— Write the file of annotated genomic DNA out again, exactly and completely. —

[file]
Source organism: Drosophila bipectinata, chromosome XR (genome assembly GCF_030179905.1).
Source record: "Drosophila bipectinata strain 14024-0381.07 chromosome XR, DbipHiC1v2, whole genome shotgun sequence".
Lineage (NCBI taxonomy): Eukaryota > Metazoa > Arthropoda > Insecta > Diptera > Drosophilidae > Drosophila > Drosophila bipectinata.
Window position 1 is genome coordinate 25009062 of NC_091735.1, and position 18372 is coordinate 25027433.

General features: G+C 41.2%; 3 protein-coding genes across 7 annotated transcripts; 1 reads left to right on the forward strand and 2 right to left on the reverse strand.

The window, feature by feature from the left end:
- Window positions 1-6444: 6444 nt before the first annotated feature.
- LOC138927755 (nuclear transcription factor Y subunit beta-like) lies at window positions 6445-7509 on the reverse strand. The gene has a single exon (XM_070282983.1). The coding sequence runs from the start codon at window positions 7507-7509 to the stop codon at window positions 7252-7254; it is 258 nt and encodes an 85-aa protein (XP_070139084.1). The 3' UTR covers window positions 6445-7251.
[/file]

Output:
Source organism: Drosophila bipectinata, chromosome XR (genome assembly GCF_030179905.1).
Source record: "Drosophila bipectinata strain 14024-0381.07 chromosome XR, DbipHiC1v2, whole genome shotgun sequence".
Lineage (NCBI taxonomy): Eukaryota > Metazoa > Arthropoda > Insecta > Diptera > Drosophilidae > Drosophila > Drosophila bipectinata.
Window position 1 is genome coordinate 25009062 of NC_091735.1, and position 18372 is coordinate 25027433.

General features: G+C 41.2%; 3 protein-coding genes across 7 annotated transcripts; 1 reads left to right on the forward strand and 2 right to left on the reverse strand.

The window, feature by feature from the left end:
- Window positions 1-6444: 6444 nt before the first annotated feature.
- LOC138927755 (nuclear transcription factor Y subunit beta-like) lies at window positions 6445-7509 on the reverse strand. The gene has a single exon (XM_070282983.1). The coding sequence runs from the start codon at window positions 7507-7509 to the stop codon at window positions 7252-7254; it is 258 nt and encodes an 85-aa protein (XP_070139084.1). The 3' UTR covers window positions 6445-7251.